Physicists, being themselves, immediately wanted to try and break pasta into two pieces using this info<p><a href="https://roheiss.wordpress.com/fun/" target="_blank">Ronald Heisser</a> and <a href="https://math.mit.edu/directory/profile.php?pid=1787" target="_blank">Vishal Patil</a>, two graduate students currently at Cornell and MIT respectively, read about Feynman's night of noodle snapping in class and were inspired to try and find what could be done to make sure the pasta always broke in two.</p><p><a href="http://news.mit.edu/2018/mit-mathematicians-solve-age-old-spaghetti-mystery-0813" target="_blank">By placing the noodles in a special machine</a> built for the task and recording the bending with a high-powered camera, the young scientists were able to observe in extreme detail exactly what each change in their snapping method did to the pasta. After breaking more than 500 noodles, they found the solution.</p>
The apparatus the MIT researchers built specifically for the task of snapping hundreds of spaghetti sticks.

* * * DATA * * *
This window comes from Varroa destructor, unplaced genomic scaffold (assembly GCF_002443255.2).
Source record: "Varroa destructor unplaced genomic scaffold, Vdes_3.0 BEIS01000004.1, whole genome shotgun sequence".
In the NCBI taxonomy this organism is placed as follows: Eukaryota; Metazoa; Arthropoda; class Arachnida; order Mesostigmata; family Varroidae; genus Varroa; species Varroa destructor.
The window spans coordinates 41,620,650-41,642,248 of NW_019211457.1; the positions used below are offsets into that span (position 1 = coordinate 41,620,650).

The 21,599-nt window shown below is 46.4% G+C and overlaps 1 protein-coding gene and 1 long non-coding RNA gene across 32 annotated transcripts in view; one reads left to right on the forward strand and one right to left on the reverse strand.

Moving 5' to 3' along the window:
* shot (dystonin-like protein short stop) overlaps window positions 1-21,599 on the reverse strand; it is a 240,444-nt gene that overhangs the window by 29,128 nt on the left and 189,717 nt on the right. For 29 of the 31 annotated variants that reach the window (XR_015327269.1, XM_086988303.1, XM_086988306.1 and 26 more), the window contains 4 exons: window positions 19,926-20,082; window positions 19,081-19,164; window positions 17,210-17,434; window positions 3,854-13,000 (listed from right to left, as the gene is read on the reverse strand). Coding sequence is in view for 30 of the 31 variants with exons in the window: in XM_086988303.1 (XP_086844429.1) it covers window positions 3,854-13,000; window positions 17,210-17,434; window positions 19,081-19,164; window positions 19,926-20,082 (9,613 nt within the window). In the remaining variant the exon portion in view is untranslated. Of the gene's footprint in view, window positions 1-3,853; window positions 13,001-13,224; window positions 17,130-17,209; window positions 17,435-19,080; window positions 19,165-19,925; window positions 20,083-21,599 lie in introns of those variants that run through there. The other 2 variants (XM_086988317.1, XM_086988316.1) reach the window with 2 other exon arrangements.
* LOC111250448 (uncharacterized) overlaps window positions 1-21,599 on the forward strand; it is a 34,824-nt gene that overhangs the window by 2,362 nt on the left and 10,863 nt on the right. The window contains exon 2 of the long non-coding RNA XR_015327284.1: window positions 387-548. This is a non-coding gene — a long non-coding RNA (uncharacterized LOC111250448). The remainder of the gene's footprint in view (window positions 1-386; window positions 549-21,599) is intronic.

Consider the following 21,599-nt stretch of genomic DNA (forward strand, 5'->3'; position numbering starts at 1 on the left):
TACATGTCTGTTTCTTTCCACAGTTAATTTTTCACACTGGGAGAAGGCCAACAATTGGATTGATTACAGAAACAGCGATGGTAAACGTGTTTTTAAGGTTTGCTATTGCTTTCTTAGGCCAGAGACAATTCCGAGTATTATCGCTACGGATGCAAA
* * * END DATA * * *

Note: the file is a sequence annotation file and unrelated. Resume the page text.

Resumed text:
(Courtesy of the researchers)
What possible application could this have?<p>The snapback effect is not limited to uncooked pasta noodles and can be applied to rods of all sorts. The discovery of how to cleanly break them in two could be applied to future engineering projects.</p><p>Likewise, knowing how things fragment and fail is always handy to know when you're trying to build things. Carbon Nanotubes, <a href="https://bigthink.com/ideafeed/carbon-nanotube-space-elevator" target="_self">super strong cylinders often hailed as the building material of the future</a>, are also rods which can be better understood thanks to this odd experiment.</p><p>Sometimes big discoveries can be inspired by silly questions. If it hadn't been for Richard Feynman bending noodles seventy years ago, we wouldn't know what we know now about how energy is dispersed through rods and how to control their fracturing. While not all silly questions will lead to such a significant discovery, they can all help us learn.</p>
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In a recent study, researchers examined how Christian nationalism is affecting the U.S. response to the COVID-19 pandemic.
- A new study used survey data to examine the interplay between Christian nationalism and incautious behaviors during the COVID-19 pandemic.
- The researchers defined Christian nationalism as "an ideology that idealizes and advocates a fusion of American civic life with a particular type of Christian identity and culture."
- The results showed that Christian nationalism was the leading predictor that Americans engaged in incautious behavior.
A pastor at the chapel of the St. Josef Hospital on April 1, 2020 in Bochum, German